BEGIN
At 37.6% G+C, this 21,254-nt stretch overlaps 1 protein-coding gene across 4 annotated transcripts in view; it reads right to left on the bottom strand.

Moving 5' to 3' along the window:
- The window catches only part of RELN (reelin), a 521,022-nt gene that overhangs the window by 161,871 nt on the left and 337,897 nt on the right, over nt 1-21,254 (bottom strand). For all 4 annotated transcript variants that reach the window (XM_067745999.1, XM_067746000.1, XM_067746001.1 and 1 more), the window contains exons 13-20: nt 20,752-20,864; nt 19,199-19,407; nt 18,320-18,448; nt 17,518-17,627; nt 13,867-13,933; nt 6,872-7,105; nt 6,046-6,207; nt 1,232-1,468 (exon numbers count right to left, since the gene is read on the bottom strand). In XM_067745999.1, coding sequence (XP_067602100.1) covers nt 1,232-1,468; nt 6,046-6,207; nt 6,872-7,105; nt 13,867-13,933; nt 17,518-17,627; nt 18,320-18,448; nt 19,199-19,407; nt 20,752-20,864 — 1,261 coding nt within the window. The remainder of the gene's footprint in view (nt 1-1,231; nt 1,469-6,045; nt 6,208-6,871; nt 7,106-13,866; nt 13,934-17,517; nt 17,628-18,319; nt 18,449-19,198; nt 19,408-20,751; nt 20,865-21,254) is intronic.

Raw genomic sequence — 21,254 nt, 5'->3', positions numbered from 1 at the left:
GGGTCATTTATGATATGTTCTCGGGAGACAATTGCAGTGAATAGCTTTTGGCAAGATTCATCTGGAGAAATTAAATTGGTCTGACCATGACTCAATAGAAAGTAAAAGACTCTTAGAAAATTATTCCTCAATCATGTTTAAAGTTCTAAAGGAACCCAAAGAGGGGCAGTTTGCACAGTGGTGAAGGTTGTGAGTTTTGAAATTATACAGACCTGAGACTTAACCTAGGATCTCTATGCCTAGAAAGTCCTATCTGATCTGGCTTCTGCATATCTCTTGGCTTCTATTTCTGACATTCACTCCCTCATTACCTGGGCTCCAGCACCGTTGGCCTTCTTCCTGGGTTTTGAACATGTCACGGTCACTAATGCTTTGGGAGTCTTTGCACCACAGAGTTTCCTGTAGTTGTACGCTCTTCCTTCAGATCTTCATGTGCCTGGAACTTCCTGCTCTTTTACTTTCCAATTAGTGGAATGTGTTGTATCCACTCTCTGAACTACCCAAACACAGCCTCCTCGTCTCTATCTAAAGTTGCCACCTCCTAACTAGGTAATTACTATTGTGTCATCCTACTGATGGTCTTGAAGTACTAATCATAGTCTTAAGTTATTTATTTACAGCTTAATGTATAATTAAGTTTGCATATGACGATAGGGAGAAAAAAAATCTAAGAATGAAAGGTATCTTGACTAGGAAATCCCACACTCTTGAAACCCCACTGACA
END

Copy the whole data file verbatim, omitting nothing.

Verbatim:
At 37.6% G+C, this 21,254-nt stretch overlaps 1 protein-coding gene across 4 annotated transcripts in view; it reads right to left on the bottom strand.

Moving 5' to 3' along the window:
- The window catches only part of RELN (reelin), a 521,022-nt gene that overhangs the window by 161,871 nt on the left and 337,897 nt on the right, over nt 1-21,254 (bottom strand). For all 4 annotated transcript variants that reach the window (XM_067745999.1, XM_067746000.1, XM_067746001.1 and 1 more), the window contains exons 13-20: nt 20,752-20,864; nt 19,199-19,407; nt 18,320-18,448; nt 17,518-17,627; nt 13,867-13,933; nt 6,872-7,105; nt 6,046-6,207; nt 1,232-1,468 (exon numbers count right to left, since the gene is read on the bottom strand). In XM_067745999.1, coding sequence (XP_067602100.1) covers nt 1,232-1,468; nt 6,046-6,207; nt 6,872-7,105; nt 13,867-13,933; nt 17,518-17,627; nt 18,320-18,448; nt 19,199-19,407; nt 20,752-20,864 — 1,261 coding nt within the window. The remainder of the gene's footprint in view (nt 1-1,231; nt 1,469-6,045; nt 6,208-6,871; nt 7,106-13,866; nt 13,934-17,517; nt 17,628-18,319; nt 18,449-19,198; nt 19,408-20,751; nt 20,865-21,254) is intronic.

Raw genomic sequence — 21,254 nt, 5'->3', positions numbered from 1 at the left:
GGGTCATTTATGATATGTTCTCGGGAGACAATTGCAGTGAATAGCTTTTGGCAAGATTCATCTGGAGAAATTAAATTGGTCTGACCATGACTCAATAGAAAGTAAAAGACTCTTAGAAAATTATTCCTCAATCATGTTTAAAGTTCTAAAGGAACCCAAAGAGGGGCAGTTTGCACAGTGGTGAAGGTTGTGAGTTTTGAAATTATACAGACCTGAGACTTAACCTAGGATCTCTATGCCTAGAAAGTCCTATCTGATCTGGCTTCTGCATATCTCTTGGCTTCTATTTCTGACATTCACTCCCTCATTACCTGGGCTCCAGCACCGTTGGCCTTCTTCCTGGGTTTTGAACATGTCACGGTCACTAATGCTTTGGGAGTCTTTGCACCACAGAGTTTCCTGTAGTTGTACGCTCTTCCTTCAGATCTTCATGTGCCTGGAACTTCCTGCTCTTTTACTTTCCAATTAGTGGAATGTGTTGTATCCACTCTCTGAACTACCCAAACACAGCCTCCTCGTCTCTATCTAAAGTTGCCACCTCCTAACTAGGTAATTACTATTGTGTCATCCTACTGATGGTCTTGAAGTACTAATCATAGTCTTAAGTTATTTATTTACAGCTTAATGTATAATTAAGTTTGCATATGACGATAGGGAGAAAAAAAATCTAAGAATGAAAGGTATCTTGACTAGGAAATCCCACACTCTTGAAACCCCACTGACA